Since 01 1 2 1 therefore r r 1 2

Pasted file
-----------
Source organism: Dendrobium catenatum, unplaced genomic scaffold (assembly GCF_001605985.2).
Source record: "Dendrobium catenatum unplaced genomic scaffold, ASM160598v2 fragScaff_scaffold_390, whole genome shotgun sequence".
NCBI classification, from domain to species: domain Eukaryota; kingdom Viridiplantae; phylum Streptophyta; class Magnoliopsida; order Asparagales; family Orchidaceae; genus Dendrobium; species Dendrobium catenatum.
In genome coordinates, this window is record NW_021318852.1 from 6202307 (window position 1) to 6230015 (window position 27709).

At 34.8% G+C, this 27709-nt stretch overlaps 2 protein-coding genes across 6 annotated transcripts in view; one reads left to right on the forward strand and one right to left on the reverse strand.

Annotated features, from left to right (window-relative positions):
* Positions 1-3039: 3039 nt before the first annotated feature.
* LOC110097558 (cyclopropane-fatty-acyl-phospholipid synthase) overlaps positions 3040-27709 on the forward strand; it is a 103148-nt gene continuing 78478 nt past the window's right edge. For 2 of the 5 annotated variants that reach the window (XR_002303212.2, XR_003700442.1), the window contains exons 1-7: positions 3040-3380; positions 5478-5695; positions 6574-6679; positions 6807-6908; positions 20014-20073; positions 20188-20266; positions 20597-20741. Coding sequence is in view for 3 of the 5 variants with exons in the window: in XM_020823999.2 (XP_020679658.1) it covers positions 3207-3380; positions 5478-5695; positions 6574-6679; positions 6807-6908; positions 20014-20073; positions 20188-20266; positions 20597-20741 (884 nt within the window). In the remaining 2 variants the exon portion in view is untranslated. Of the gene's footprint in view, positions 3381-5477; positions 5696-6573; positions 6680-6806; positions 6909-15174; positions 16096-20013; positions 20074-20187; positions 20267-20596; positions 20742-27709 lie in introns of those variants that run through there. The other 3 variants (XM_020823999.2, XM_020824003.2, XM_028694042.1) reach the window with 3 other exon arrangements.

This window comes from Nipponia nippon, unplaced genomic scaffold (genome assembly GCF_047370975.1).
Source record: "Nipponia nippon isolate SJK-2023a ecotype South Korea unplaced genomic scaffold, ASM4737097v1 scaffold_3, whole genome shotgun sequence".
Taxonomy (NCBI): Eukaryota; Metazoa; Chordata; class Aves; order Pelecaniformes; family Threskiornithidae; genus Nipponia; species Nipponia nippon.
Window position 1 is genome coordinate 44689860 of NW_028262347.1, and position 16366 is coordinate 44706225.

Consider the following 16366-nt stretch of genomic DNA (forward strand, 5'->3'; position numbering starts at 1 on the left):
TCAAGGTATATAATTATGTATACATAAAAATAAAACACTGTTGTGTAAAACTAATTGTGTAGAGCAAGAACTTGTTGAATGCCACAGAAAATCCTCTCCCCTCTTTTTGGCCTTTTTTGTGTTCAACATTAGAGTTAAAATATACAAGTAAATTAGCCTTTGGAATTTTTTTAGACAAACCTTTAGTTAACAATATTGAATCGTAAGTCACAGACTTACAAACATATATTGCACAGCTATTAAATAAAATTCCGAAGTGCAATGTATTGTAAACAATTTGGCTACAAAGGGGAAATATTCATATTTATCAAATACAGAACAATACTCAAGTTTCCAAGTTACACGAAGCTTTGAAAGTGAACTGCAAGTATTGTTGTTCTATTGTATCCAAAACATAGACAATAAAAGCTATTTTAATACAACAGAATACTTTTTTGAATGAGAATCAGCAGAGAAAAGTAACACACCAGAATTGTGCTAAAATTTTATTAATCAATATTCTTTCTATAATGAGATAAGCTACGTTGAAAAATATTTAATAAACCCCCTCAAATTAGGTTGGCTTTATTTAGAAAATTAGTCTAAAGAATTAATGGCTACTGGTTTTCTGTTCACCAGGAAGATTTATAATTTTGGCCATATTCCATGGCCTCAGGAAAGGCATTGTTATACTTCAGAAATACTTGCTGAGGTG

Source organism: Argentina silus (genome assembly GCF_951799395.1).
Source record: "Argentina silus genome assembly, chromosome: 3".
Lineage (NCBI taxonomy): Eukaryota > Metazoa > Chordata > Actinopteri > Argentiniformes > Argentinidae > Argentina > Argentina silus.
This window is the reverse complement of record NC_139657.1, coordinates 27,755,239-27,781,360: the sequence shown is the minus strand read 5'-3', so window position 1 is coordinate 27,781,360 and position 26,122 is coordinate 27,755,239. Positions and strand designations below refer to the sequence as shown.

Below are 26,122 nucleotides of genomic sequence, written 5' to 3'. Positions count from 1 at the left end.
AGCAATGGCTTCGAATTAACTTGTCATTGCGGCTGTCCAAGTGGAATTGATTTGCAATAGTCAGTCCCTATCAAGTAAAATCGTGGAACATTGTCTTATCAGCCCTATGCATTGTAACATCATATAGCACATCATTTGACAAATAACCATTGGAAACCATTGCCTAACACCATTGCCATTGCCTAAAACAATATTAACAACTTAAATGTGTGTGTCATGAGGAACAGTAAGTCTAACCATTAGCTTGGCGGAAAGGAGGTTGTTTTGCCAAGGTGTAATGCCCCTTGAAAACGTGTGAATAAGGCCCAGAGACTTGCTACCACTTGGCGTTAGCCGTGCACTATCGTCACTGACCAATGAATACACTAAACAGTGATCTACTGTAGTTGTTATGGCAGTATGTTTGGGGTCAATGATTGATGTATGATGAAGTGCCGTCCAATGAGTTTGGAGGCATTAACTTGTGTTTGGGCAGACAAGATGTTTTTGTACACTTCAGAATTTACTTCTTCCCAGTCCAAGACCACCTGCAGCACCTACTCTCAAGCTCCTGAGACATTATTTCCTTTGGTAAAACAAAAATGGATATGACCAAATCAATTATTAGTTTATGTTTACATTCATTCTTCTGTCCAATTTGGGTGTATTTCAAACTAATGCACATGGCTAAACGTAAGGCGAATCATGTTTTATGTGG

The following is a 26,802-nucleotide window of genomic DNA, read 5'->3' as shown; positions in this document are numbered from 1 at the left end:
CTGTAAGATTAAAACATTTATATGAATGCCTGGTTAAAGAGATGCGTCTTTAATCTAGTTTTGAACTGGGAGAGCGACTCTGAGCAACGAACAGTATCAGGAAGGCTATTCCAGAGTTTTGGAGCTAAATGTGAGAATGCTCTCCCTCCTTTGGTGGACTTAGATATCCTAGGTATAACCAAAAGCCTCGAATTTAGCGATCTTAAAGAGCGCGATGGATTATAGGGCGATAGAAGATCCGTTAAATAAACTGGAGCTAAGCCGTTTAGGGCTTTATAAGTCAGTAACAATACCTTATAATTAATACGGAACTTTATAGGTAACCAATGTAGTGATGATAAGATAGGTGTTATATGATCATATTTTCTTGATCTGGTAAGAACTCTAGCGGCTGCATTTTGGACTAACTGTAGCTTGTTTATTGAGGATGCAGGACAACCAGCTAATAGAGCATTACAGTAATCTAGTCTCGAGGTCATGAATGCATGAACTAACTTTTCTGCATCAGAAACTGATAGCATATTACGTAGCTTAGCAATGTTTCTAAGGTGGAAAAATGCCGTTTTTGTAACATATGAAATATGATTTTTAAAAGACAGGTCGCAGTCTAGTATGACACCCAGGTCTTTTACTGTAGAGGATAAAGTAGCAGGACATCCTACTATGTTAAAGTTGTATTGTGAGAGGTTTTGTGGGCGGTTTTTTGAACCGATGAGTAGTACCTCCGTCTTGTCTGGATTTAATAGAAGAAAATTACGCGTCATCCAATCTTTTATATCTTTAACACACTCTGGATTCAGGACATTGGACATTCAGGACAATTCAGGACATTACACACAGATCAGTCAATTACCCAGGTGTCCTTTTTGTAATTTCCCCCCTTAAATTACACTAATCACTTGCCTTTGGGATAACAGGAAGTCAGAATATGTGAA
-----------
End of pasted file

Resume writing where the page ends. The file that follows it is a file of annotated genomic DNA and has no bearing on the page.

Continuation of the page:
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Unformatted text preview: nge Equation once for each generalized coordinate. For N degrees of freedom, N generalized coordinates will yield N equations of motion. • If necessary, linearize the equations of motion by neglecting nonlinear terms in the equations of motion. Note that the linear equations of motion may not adequately describe the original equations of motion. NOTE: For the single degree-of-freedom (only one coordinate), conservative (no damping), un-forced problem (no external forces), there is a simplified method called the Energy Method. d (T + U ) = 0 dt Lecture Notes -29- 06/16/06 12:25 PM Mechanical Vibrations I Lagrange Example A In order to solve the Lagrange Equation, d ∂T ∂T ∂U ∂D + + = Fi , − dt ∂qi ∂qi ∂qi ∂qi m x(t) f(t) for the given single degree-of-freedom system, it is first necessary to formulate the energy equations: kinetic, potential and dissipative. k c First, formulating the kinetic energy yields, T = 1 mx 2 2 Second, formulating the potential energy yields, U = 1 kx 2 + mgx 2 Finally, formulating the dissipative energy yields, D = 1 cx 2 2 Next, it is necessary to evaluate each of the Lagrange terms, d ∂T dt ∂x d ∂ 1 2 d = ( 2 mx ) = ( mx ) = mx dt ∂x dt ∂T ∂ 1 2 = ( 2 mx ) = 0 ∂x ∂x ∂U ∂ 1 2 = ( 2 kx + mgx ) = kx + mg ∂x ∂x ∂D ∂ 1 2 = ( 2 cx ) = cx ∂x ∂x Which are combined to form the actual equation of motion. mx − 0 + kx + mg + cx = f mx + cx + kx = f − mg Since the mg term ends up on the right hand side with the external force, the coordinate x can be redefined to be from the static equilibrium position. As a result, the mg term is eliminated as shown. mx + cx + kx = f Lecture Notes -30- 06/16/06 12:25 PM Mechanical Vibrations I Lagrange Example B Again, in order to solve the Lagrange Equation, d ∂T ∂T ∂U ∂D + + = Fi , − dt ∂qi ∂qi ∂qi ∂qi L m, J cg for the given single degree-of-freedom system, it is necessary to formulate the energy equations: kinetic, potential and dissipative. θ First, formulating the kinetic energy yields, T = 1 J cgθ 2 + 1 m Lθ 2 2 ( ) 2 Second, formulating the potential energy yields, U = mgL (1 − cosθ ) Finally, formulating the dissipative energy yields, D = 0 Next, it is necessary to evaluate each of the Lagrange terms, d ∂T dt ∂θ d ∂ = dt ∂θ ( 1 2 J cgθ 2 + 1 m Lθ 2 2 ∂T ∂ 1 2 1 = =0 2 J cgθ + 2 m Lθ ∂θ ∂θ ∂U ∂ = ( mgL (1 − cosθ ) ) = mgL sin θ ∂θ ∂θ ∂D ∂ = ( 0) = 0 ∂θ ∂θ ( d ( ) ) = dt ( J 2 cg θ + mL2θ ) = J cgθ + mL2θ ( )) Which are combined to form the actual equation of motion. J cgθ + mL2θ − 0 + mgL sin θ + 0 = 0 This time, since the mg term ends up on the left hand side (multiplied by the coordinate), it is not possible to eliminate the mg term from the solution. So the exact equation of motion remains, (J cg + mL2 )θ + mgL sin θ = 0 Lecture Notes -31- 06/16/06 12:25 PM Mechanical Vibrations I However, because the mgL sin θ term is non-linear in the desired coordinat...
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